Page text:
taking these medicines may be prone to serious infections and even cancer as
the drugs suppress the body's immune system nonspecifically. Moreover,
diseases like hypertension,
, and diabetes, which
are the non-immunological side effects of immunosuppression may diminish the
advantages of the transplant received. Additionally, many
recipients lose their grafts as
are not very
effective in preventing rejection over longer periods of time.
an increasing number of chronically immunosuppressed transplant recipients has
been affected as there has been no progress in the field of immune tolerance.
Pursuing immune tolerance has become the primary goal in the field of
transplant medicine for many immunologists.
Enhanced transplants and patient survival could
be achieved if tolerance to transplants is developed, while the need for
chronic immunosuppression could be eliminated.
for many decades now have been attempting to help the immune systems of
transplant recipients to accept transplanted cells and organs without taking
anti-rejection drugs in the long-term. Peter Medawar was the first to
demonstrate that immune tolerance of transplants can be achieved,
mice to prove his claim in his Nobel Prize-winning work 65 years ago.
Transplant tolerance has been achieved only in very few patients despite this
research undertaken by the New University of Minnesota has shown that
anti-rejection may not be required to prevent rejection of transplanted organs
in recipients. The research was a collaborative effort between the University
of Minnesota Medical School's Department of Surgery and Schulze Diabetes
Institute and the Northwestern University and the study had been
published in Nature Communications.
primates, a step away from humans, were the subjects of the study that was
performed in a stringent preclinical transplant setting. The research team was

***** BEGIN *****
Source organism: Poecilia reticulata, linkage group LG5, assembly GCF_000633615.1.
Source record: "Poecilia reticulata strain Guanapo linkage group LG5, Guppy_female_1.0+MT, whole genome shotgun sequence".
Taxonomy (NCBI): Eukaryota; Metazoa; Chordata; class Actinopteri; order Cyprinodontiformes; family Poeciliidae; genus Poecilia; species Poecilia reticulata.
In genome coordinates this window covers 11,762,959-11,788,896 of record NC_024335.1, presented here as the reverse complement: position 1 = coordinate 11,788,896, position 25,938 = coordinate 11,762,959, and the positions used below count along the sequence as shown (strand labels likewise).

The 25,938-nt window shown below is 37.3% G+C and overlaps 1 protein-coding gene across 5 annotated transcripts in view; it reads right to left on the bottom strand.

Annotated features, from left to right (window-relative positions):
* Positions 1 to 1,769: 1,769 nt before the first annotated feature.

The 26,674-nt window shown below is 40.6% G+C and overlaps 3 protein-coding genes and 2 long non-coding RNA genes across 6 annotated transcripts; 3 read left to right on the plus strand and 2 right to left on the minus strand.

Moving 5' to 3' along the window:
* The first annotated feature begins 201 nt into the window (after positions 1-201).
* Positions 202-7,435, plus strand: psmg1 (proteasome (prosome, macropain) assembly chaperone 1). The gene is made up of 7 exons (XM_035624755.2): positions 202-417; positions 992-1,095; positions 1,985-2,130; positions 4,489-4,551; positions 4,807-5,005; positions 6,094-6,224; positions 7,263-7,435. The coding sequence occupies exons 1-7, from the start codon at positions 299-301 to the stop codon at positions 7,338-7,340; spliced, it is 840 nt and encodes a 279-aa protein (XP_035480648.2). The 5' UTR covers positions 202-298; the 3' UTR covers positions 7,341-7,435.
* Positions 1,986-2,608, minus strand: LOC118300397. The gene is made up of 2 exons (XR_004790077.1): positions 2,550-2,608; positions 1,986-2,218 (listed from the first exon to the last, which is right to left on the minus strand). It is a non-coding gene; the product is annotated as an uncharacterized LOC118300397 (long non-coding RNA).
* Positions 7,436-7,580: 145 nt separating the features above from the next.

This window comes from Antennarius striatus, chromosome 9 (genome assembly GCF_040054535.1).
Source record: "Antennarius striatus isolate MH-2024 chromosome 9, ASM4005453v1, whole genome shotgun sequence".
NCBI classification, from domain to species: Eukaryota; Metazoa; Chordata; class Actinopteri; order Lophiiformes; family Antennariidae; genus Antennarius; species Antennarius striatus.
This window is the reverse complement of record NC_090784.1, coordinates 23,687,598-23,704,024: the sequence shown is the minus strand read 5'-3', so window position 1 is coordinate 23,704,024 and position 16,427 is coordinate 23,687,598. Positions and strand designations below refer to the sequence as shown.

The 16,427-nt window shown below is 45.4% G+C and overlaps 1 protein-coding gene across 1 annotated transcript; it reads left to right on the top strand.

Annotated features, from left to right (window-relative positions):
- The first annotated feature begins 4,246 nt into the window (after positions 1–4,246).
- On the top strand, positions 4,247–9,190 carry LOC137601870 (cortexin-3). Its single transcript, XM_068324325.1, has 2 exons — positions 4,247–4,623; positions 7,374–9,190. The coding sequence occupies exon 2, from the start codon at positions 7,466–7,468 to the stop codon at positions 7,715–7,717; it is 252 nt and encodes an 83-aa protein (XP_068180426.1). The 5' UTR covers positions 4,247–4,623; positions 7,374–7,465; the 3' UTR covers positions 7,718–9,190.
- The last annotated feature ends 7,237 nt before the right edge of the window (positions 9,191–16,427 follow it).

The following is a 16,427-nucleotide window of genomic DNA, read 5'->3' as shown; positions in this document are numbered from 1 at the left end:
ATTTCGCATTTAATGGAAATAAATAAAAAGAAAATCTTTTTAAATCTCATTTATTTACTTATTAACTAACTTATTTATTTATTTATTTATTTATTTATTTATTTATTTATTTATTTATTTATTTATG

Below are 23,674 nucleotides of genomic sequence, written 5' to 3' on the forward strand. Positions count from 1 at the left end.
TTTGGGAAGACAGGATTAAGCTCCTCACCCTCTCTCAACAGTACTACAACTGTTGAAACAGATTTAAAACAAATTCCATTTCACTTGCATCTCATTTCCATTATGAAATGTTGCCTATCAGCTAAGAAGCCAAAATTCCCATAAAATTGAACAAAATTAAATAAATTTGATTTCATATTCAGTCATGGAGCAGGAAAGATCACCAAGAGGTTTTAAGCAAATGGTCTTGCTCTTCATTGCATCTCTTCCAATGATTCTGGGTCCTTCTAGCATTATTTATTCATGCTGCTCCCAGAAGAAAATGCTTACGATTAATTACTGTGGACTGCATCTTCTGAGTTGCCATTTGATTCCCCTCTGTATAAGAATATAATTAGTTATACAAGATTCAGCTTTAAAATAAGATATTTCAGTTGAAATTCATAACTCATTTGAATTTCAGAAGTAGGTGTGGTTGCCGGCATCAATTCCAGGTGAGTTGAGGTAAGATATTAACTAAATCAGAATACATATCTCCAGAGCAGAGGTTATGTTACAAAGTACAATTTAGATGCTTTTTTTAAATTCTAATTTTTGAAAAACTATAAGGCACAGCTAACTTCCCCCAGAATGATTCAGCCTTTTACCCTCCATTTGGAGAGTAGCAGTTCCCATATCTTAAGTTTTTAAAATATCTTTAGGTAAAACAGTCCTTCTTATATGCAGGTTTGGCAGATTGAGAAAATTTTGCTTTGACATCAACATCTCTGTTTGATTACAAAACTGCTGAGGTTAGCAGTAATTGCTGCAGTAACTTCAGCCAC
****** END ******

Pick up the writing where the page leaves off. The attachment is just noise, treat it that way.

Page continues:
able to maintain long-term survival and function of pancreatic islet
transplants despite completely discontinuing the anti-rejection drugs 21 days
after the transplant.
Eliminating Immunosuppressive DrugsThe unique attributes of modified donor white
blood cells have been used by the study to its advantage.
cells were infused into transplant recipients one week before and one day after
the transplant. This resulted in nature's formula for sustaining the body's
tolerance of its own tissues and organs being repeated.
Islet cell transplants could become the
choice of treatment with the elimination of the need for long-term anti-rejection drugs. They could possibly also become a cure for people
suffering from type 1 diabetes.
Hering, Professor and Vice-Chair of Translational Medicine in the
Department of Surgery at the University of Minnesota and the holder of Jeffrey
Dobbs and David Sutherland, MD, PhD, Chair in Diabetes Research, is the senior
author of the study. He was quoted saying, "Our
study is the first that reliably and safely induces lasting immune tolerance of
transplants in nonhuman primates. The consistency with which we were able to
induce and maintain tolerance to transplants in nonhuman primates makes us very
hopeful that our findings can be confirmed for the benefit of patients in
planned clinical trials in pancreatic islet and living-donor kidney
transplantation - it would open an entirely new era in transplantation
- Researchers Remove the Need for Anti-Rejection Drugs in Transplant Recipients - (https://med.umn.edu/news-events/researchers-remove-need-anti-rejection-drugs-transplant-recipients)